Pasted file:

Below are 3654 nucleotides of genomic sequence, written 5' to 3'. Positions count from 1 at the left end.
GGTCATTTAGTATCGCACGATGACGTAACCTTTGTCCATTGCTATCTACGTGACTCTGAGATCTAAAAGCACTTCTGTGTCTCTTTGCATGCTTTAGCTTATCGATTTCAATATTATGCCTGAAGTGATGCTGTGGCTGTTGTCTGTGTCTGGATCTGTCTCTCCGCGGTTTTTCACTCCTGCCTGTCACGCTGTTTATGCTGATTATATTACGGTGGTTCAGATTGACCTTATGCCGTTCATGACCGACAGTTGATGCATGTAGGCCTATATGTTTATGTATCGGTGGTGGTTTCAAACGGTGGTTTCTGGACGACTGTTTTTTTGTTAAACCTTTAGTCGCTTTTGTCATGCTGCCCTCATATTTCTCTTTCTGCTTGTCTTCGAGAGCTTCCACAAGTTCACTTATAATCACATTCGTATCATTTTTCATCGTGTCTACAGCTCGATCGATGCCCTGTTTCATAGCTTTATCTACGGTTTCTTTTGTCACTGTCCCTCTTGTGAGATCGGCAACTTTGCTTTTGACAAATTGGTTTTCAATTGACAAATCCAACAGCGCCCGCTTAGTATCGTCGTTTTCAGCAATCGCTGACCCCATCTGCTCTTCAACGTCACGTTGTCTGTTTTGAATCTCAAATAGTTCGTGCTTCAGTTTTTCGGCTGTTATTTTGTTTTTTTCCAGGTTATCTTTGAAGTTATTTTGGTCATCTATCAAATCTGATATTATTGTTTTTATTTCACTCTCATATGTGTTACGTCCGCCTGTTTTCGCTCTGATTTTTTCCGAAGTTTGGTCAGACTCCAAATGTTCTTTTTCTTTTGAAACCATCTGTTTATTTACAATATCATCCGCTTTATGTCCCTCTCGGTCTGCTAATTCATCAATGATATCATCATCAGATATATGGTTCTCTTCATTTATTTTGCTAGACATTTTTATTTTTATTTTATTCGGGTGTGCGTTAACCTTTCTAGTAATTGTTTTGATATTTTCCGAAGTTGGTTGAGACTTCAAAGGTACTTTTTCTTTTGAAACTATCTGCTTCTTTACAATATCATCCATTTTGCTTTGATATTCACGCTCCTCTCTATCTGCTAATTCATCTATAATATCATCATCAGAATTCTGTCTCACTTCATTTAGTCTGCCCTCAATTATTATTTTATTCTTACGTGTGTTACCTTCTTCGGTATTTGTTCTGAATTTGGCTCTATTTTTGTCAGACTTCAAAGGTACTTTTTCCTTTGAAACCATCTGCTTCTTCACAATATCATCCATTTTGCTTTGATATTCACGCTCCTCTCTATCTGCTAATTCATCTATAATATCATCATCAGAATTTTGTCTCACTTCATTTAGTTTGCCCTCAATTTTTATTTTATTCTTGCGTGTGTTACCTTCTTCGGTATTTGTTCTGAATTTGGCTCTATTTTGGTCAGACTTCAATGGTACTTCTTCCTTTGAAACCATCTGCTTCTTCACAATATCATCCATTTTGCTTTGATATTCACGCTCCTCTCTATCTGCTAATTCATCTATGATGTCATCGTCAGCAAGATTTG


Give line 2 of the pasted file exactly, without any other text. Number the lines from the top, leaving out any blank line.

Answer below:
GGTCATTTAGTATCGCACGATGACGTAACCTTTGTCCATTGCTATCTACGTGACTCTGAGATCTAAAAGCACTTCTGTGTCTCTTTGCATGCTTTAGCTTATCGATTTCAATATTATGCCTGAAGTGATGCTGTGGCTGTTGTCTGTGTCTGGATCTGTCTCTCCGCGGTTTTTCACTCCTGCCTGTCACGCTGTTTATGCTGATTATATTACGGTGGTTCAGATTGACCTTATGCCGTTCATGACCGACAGTTGATGCATGTAGGCCTATATGTTTATGTATCGGTGGTGGTTTCAAACGGTGGTTTCTGGACGACTGTTTTTTTGTTAAACCTTTAGTCGCTTTTGTCATGCTGCCCTCATATTTCTCTTTCTGCTTGTCTTCGAGAGCTTCCACAAGTTCACTTATAATCACATTCGTATCATTTTTCATCGTGTCTACAGCTCGATCGATGCCCTGTTTCATAGCTTTATCTACGGTTTCTTTTGTCACTGTCCCTCTTGTGAGATCGGCAACTTTGCTTTTGACAAATTGGTTTTCAATTGACAAATCCAACAGCGCCCGCTTAGTATCGTCGTTTTCAGCAATCGCTGACCCCATCTGCTCTTCAACGTCACGTTGTCTGTTTTGAATCTCAAATAGTTCGTGCTTCAGTTTTTCGGCTGTTATTTTGTTTTTTTCCAGGTTATCTTTGAAGTTATTTTGGTCATCTATCAAATCTGATATTATTGTTTTTATTTCACTCTCATATGTGTTACGTCCGCCTGTTTTCGCTCTGATTTTTTCCGAAGTTTGGTCAGACTCCAAATGTTCTTTTTCTTTTGAAACCATCTGTTTATTTACAATATCATCCGCTTTATGTCCCTCTCGGTCTGCTAATTCATCAATGATATCATCATCAGATATATGGTTCTCTTCATTTATTTTGCTAGACATTTTTATTTTTATTTTATTCGGGTGTGCGTTAACCTTTCTAGTAATTGTTTTGATATTTTCCGAAGTTGGTTGAGACTTCAAAGGTACTTTTTCTTTTGAAACTATCTGCTTCTTTACAATATCATCCATTTTGCTTTGATATTCACGCTCCTCTCTATCTGCTAATTCATCTATAATATCATCATCAGAATTCTGTCTCACTTCATTTAGTCTGCCCTCAATTATTATTTTATTCTTACGTGTGTTACCTTCTTCGGTATTTGTTCTGAATTTGGCTCTATTTTTGTCAGACTTCAAAGGTACTTTTTCCTTTGAAACCATCTGCTTCTTCACAATATCATCCATTTTGCTTTGATATTCACGCTCCTCTCTATCTGCTAATTCATCTATAATATCATCATCAGAATTTTGTCTCACTTCATTTAGTTTGCCCTCAATTTTTATTTTATTCTTGCGTGTGTTACCTTCTTCGGTATTTGTTCTGAATTTGGCTCTATTTTGGTCAGACTTCAATGGTACTTCTTCCTTTGAAACCATCTGCTTCTTCACAATATCATCCATTTTGCTTTGATATTCACGCTCCTCTCTATCTGCTAATTCATCTATGATGTCATCGTCAGCAAGATTTG